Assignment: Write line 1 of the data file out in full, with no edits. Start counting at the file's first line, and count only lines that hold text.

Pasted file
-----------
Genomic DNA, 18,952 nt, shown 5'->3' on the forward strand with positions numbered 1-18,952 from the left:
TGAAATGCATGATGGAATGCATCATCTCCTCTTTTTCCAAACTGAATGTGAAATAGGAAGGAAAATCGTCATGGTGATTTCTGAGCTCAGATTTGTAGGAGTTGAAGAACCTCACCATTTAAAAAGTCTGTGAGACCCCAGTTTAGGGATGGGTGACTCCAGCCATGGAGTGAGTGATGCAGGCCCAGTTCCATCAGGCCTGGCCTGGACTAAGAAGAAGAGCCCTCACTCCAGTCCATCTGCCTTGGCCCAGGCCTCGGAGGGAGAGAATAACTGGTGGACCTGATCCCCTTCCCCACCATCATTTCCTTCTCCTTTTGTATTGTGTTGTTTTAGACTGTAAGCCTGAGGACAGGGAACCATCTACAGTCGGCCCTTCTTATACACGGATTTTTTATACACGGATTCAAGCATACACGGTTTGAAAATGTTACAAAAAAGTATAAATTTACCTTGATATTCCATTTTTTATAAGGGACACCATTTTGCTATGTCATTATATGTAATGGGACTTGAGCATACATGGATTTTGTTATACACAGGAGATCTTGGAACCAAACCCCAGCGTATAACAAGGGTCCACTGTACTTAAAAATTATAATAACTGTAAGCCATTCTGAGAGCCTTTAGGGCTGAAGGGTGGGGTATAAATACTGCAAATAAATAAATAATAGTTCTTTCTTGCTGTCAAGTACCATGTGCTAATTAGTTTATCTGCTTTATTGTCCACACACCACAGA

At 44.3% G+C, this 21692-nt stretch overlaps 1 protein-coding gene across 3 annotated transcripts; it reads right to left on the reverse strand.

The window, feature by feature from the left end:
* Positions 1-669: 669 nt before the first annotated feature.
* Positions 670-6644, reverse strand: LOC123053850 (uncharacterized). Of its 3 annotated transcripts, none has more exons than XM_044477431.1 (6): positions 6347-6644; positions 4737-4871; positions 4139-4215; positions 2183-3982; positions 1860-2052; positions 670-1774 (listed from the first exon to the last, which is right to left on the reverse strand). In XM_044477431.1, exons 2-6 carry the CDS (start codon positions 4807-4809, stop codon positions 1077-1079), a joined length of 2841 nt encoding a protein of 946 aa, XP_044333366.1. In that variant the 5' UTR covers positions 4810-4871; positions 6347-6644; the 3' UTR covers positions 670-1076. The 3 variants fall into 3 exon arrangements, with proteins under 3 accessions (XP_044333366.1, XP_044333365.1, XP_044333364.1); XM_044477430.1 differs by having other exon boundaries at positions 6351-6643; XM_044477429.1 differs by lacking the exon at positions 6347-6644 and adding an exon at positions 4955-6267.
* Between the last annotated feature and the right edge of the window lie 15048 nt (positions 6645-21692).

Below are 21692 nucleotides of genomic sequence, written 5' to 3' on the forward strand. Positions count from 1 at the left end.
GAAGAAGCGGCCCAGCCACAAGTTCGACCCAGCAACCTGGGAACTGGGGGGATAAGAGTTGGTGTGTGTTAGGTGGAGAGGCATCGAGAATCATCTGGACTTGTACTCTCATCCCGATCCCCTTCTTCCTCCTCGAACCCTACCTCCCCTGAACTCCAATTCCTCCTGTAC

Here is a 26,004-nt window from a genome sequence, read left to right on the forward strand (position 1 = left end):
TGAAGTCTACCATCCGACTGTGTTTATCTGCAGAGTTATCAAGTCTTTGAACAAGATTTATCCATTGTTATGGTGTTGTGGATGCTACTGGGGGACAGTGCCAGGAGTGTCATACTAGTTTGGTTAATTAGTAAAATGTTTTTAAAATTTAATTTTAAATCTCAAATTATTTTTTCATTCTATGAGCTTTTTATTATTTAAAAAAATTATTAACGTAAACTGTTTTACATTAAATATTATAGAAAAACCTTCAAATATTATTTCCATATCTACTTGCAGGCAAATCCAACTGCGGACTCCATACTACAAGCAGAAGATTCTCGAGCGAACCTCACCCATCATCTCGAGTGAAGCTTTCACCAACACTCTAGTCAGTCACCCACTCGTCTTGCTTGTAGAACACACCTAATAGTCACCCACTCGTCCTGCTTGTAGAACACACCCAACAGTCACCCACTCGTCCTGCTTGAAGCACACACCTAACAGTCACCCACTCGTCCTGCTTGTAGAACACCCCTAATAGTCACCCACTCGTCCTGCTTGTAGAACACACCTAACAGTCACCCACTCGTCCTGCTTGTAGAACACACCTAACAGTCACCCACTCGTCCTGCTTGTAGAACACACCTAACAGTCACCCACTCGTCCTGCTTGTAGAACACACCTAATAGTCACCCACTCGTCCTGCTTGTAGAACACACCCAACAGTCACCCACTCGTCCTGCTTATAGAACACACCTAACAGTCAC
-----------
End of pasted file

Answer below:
Genomic DNA, 18,952 nt, shown 5'->3' on the forward strand with positions numbered 1-18,952 from the left: